Diversity of thought is found in general education. A successful art practice needs diversity of thought and idea.
Mark Granovetter studied the strength of weak social ties in 1973. Weak social ties are those relationships that are not central to your life, but still essential and important.
I contend that classroom interactions are an example of the strength of those weak ties. Teacher/student relationships are rarely deep. Though students are often affected by those relationships, what remains over time is what is learned, not the relationship. The strength comes from the information shared in the relationship. These relationships don’t typically last past the classroom.
This is not to say that those relationships never continue, but that is part of the strength of weak ties. The teacher student relationship extends as a network. The ties remain, but they are nodes on that network. How does this benefit the student? Maintaining those nodes provides links to opportunities, jobs, events and more.
I just finished reading an article in the most recent Art Documentation. The authors talk about the many and varied sources of information that artists use in their practice. It is a mistake for librarians to ever believe otherwise. I think it is a mistake to believe any researcher stops at proquest or ebsco and is just done.
Maybe research in other professions is narrower or more proscribed, however, and that leads information professionals to expect research to be more discrete. Artists, students or otherwise, find information everywhere. I have been thinking about how the basic studio critique (the dreaded crit!) is often where students start developing the research skills that will take them into the profession. Critiques are a time to discuss and bring new ideas to a work.
An artist-teacher recently had me show students where to find information about non-art topics. I showed them how to follow subject headings for subjects they were not familiar with. I encouraged them to follow up by searching the internet for the terms that were in the subject headings. I pointed out some potential archives they might find useful.
Any information professional who isn’t looking beyond the library is going to lose students and faculty.
Hunt, C. and Jennings M., “My Work Is Work”: Artistic Research Practice and Knowledge Creation in the Work of Carmen Winant and Tomashi Jackson. Art Documentation 33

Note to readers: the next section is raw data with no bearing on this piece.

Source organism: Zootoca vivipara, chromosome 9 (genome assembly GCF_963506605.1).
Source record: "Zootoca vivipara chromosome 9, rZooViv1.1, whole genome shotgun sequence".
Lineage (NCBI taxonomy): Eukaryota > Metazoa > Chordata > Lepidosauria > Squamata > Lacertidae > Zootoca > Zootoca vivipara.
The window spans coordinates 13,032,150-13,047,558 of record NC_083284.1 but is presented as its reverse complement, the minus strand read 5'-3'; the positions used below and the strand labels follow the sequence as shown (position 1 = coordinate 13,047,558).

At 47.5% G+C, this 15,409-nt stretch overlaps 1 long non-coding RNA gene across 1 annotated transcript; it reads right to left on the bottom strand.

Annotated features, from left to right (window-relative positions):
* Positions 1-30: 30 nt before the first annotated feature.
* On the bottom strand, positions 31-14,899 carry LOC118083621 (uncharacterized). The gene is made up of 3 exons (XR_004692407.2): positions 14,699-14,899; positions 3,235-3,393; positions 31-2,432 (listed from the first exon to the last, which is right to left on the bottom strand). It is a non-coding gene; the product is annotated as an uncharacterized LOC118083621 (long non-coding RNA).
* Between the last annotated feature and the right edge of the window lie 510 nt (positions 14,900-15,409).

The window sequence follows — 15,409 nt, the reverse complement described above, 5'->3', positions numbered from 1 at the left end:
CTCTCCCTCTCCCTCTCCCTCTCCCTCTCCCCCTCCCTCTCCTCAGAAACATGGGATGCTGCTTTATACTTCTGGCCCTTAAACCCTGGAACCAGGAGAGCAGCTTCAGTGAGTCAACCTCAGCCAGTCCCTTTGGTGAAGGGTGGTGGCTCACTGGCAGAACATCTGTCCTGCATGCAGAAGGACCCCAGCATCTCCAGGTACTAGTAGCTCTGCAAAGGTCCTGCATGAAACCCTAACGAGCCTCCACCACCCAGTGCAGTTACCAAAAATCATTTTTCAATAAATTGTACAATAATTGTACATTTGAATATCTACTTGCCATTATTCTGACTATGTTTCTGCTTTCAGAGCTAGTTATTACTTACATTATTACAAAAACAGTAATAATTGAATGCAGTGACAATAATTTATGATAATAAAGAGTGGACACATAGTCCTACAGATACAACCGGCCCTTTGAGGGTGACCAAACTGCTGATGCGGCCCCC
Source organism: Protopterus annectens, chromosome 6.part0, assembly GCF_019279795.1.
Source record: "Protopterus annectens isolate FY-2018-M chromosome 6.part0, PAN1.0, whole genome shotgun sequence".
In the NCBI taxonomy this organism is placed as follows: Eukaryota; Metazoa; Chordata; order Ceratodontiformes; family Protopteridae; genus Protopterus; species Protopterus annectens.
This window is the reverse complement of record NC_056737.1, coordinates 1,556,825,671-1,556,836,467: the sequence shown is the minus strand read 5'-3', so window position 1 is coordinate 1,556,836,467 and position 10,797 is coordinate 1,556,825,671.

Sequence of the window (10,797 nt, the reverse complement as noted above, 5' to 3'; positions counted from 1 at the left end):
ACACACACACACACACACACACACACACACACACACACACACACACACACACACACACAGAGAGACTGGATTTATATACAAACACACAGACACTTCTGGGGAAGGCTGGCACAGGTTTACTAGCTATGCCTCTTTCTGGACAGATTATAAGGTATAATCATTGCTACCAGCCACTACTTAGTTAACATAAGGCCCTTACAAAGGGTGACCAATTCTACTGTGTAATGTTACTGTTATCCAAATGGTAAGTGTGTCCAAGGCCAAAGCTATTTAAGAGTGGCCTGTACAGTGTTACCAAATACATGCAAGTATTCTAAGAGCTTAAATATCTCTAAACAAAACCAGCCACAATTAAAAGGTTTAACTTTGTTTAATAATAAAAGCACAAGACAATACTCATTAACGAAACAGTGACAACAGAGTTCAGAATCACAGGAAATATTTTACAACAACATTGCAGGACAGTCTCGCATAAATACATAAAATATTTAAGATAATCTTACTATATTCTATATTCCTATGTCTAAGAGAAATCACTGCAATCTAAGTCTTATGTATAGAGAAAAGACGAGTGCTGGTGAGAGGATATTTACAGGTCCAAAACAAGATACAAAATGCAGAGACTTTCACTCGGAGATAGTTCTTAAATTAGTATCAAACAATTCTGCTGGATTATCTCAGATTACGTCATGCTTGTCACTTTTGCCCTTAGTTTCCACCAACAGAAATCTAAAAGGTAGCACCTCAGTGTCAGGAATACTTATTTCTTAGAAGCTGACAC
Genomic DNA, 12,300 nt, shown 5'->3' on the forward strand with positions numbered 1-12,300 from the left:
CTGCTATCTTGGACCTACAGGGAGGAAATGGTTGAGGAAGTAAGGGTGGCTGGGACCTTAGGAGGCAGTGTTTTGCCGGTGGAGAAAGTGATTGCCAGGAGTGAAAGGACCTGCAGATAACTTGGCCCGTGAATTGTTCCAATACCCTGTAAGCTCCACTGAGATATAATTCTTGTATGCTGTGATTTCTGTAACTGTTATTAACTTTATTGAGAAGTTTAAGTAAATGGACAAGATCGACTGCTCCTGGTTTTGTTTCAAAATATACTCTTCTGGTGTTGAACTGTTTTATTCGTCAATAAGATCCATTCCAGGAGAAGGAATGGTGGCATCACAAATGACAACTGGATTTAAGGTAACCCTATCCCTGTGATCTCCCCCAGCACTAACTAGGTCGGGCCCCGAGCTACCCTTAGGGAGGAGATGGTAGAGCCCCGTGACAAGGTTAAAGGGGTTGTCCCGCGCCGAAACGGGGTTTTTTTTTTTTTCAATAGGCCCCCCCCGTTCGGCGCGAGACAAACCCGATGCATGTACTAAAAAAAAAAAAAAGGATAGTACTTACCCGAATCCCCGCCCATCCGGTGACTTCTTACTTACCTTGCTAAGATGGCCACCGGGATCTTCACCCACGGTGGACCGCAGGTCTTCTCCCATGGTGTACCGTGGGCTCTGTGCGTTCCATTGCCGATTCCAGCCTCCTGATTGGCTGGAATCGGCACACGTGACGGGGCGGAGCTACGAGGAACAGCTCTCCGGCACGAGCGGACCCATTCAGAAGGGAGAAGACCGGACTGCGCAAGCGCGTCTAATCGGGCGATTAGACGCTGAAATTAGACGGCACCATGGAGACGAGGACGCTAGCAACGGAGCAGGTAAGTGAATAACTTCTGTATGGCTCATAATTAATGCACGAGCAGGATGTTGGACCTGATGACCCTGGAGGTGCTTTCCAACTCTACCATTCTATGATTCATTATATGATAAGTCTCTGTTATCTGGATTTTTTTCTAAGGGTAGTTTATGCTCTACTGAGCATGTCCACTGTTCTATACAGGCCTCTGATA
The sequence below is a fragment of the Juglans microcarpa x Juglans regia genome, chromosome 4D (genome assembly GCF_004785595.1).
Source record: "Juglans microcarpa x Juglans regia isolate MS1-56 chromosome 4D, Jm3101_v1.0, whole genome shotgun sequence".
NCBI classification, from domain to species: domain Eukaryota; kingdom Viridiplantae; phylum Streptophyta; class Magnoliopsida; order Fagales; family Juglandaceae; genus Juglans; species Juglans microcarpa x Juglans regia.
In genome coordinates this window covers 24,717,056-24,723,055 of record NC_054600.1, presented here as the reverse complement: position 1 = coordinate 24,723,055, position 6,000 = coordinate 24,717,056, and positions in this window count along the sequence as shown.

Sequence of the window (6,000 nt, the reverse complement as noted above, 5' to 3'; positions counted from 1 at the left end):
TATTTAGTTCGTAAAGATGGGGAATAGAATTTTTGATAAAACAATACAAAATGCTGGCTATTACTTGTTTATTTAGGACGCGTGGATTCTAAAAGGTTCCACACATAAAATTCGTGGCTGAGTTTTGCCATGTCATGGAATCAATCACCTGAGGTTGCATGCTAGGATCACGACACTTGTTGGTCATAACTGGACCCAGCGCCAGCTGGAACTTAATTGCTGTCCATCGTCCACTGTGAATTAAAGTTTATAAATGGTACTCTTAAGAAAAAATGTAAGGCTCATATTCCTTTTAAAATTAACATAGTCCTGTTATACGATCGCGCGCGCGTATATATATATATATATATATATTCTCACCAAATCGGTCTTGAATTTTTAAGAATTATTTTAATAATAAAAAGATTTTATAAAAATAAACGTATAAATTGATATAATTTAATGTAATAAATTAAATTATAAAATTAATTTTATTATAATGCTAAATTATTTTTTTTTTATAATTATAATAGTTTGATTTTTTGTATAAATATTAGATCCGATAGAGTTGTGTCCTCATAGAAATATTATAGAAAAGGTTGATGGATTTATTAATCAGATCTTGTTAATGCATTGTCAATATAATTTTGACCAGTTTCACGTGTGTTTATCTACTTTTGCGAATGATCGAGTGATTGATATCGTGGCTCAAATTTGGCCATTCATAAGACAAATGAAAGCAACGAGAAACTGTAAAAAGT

There are all kinds of ways to examine the digital divide in modern life. Among college students the divide can be seen across age, gender, socioeconomic status, and previous education. One of the more interesting cases of a digital divide is that of a student who has spent their lives on their phone, but cannot understand how to use a computer. That student is often perceived as a digital native, but in truth, they lack even the most basic understanding of file structure and application management.
To cross that divide, care must be taken not to make assumptions about student abilities. Instructions in an online classroom must be explicit where any technology is introduced. A more advanced student can skim such instructions, but the student who needs detailed instructions will have them.
I know experienced students with technological skills who have trouble navigating an unfamiliar platform. When teachers provide an excess of information, nobody loses.
In considering personal information sharing, I am reminded of the strength in weak ties. Weak ties are those relationships you have with people not directly in your personal network. I think back to dance clubs in the 80s. We would often hang out in the lady’s room and talk to whomever happened in. Those were weak ties. Those relationships can be extremely important. Another way to think of weak ties is as boundary objects. These relationships are gateways to other worlds.